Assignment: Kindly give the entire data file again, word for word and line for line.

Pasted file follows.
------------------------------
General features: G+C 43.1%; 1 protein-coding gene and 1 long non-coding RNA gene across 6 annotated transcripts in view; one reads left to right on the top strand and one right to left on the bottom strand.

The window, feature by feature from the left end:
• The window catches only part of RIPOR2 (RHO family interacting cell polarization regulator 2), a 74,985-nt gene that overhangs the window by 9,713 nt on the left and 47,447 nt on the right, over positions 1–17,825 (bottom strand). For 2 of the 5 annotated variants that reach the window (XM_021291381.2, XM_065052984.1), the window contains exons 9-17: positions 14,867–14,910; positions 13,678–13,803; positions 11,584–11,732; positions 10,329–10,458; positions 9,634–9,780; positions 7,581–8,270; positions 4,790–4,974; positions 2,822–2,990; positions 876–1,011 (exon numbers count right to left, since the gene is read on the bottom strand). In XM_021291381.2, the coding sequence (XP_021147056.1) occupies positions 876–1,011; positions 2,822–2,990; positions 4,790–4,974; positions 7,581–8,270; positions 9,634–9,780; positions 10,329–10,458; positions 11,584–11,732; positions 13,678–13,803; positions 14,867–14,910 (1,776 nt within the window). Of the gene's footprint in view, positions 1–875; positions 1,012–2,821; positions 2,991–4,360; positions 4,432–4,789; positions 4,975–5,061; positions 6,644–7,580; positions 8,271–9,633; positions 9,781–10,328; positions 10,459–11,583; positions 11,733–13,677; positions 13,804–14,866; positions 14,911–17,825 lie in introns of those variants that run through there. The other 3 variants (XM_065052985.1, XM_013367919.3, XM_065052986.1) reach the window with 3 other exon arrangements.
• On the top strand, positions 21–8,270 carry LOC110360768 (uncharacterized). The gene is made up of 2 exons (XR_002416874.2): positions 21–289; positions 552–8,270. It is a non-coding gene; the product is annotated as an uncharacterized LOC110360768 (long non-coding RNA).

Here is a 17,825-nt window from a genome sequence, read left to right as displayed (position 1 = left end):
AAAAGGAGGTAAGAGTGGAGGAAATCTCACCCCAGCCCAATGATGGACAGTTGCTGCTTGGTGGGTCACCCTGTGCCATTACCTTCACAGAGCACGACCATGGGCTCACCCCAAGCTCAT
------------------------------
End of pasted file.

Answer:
General features: G+C 43.1%; 1 protein-coding gene and 1 long non-coding RNA gene across 6 annotated transcripts in view; one reads left to right on the top strand and one right to left on the bottom strand.

The window, feature by feature from the left end:
• The window catches only part of RIPOR2 (RHO family interacting cell polarization regulator 2), a 74,985-nt gene that overhangs the window by 9,713 nt on the left and 47,447 nt on the right, over positions 1–17,825 (bottom strand). For 2 of the 5 annotated variants that reach the window (XM_021291381.2, XM_065052984.1), the window contains exons 9-17: positions 14,867–14,910; positions 13,678–13,803; positions 11,584–11,732; positions 10,329–10,458; positions 9,634–9,780; positions 7,581–8,270; positions 4,790–4,974; positions 2,822–2,990; positions 876–1,011 (exon numbers count right to left, since the gene is read on the bottom strand). In XM_021291381.2, the coding sequence (XP_021147056.1) occupies positions 876–1,011; positions 2,822–2,990; positions 4,790–4,974; positions 7,581–8,270; positions 9,634–9,780; positions 10,329–10,458; positions 11,584–11,732; positions 13,678–13,803; positions 14,867–14,910 (1,776 nt within the window). Of the gene's footprint in view, positions 1–875; positions 1,012–2,821; positions 2,991–4,360; positions 4,432–4,789; positions 4,975–5,061; positions 6,644–7,580; positions 8,271–9,633; positions 9,781–10,328; positions 10,459–11,583; positions 11,733–13,677; positions 13,804–14,866; positions 14,911–17,825 lie in introns of those variants that run through there. The other 3 variants (XM_065052985.1, XM_013367919.3, XM_065052986.1) reach the window with 3 other exon arrangements.
• On the top strand, positions 21–8,270 carry LOC110360768 (uncharacterized). The gene is made up of 2 exons (XR_002416874.2): positions 21–289; positions 552–8,270. It is a non-coding gene; the product is annotated as an uncharacterized LOC110360768 (long non-coding RNA).

Here is a 17,825-nt window from a genome sequence, read left to right as displayed (position 1 = left end):
AAAAGGAGGTAAGAGTGGAGGAAATCTCACCCCAGCCCAATGATGGACAGTTGCTGCTTGGTGGGTCACCCTGTGCCATTACCTTCACAGAGCACGACCATGGGCTCACCCCAAGCTCAT